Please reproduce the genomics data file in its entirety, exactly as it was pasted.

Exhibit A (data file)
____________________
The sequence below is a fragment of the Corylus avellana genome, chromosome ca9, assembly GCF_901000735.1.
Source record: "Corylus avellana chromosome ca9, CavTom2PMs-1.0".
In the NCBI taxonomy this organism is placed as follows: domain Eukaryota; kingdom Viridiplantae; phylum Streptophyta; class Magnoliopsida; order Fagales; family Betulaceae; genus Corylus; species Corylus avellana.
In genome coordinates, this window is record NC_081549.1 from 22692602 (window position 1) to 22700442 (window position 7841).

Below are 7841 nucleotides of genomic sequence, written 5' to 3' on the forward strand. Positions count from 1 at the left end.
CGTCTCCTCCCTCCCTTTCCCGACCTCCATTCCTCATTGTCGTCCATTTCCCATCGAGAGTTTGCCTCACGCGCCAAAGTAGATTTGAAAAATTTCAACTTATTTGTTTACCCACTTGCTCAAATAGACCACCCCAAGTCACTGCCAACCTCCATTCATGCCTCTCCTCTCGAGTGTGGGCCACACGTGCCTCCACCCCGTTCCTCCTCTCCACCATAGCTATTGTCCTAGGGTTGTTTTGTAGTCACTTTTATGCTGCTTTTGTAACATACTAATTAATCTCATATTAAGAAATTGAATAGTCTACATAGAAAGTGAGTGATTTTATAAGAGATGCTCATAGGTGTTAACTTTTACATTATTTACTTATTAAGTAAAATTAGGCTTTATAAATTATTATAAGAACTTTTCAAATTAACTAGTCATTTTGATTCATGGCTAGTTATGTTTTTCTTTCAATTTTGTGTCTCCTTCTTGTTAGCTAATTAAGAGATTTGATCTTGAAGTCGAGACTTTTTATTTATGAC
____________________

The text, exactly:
The sequence below is a fragment of the Corylus avellana genome, chromosome ca9, assembly GCF_901000735.1.
Source record: "Corylus avellana chromosome ca9, CavTom2PMs-1.0".
In the NCBI taxonomy this organism is placed as follows: domain Eukaryota; kingdom Viridiplantae; phylum Streptophyta; class Magnoliopsida; order Fagales; family Betulaceae; genus Corylus; species Corylus avellana.
In genome coordinates, this window is record NC_081549.1 from 22692602 (window position 1) to 22700442 (window position 7841).

Below are 7841 nucleotides of genomic sequence, written 5' to 3' on the forward strand. Positions count from 1 at the left end.
CGTCTCCTCCCTCCCTTTCCCGACCTCCATTCCTCATTGTCGTCCATTTCCCATCGAGAGTTTGCCTCACGCGCCAAAGTAGATTTGAAAAATTTCAACTTATTTGTTTACCCACTTGCTCAAATAGACCACCCCAAGTCACTGCCAACCTCCATTCATGCCTCTCCTCTCGAGTGTGGGCCACACGTGCCTCCACCCCGTTCCTCCTCTCCACCATAGCTATTGTCCTAGGGTTGTTTTGTAGTCACTTTTATGCTGCTTTTGTAACATACTAATTAATCTCATATTAAGAAATTGAATAGTCTACATAGAAAGTGAGTGATTTTATAAGAGATGCTCATAGGTGTTAACTTTTACATTATTTACTTATTAAGTAAAATTAGGCTTTATAAATTATTATAAGAACTTTTCAAATTAACTAGTCATTTTGATTCATGGCTAGTTATGTTTTTCTTTCAATTTTGTGTCTCCTTCTTGTTAGCTAATTAAGAGATTTGATCTTGAAGTCGAGACTTTTTATTTATGAC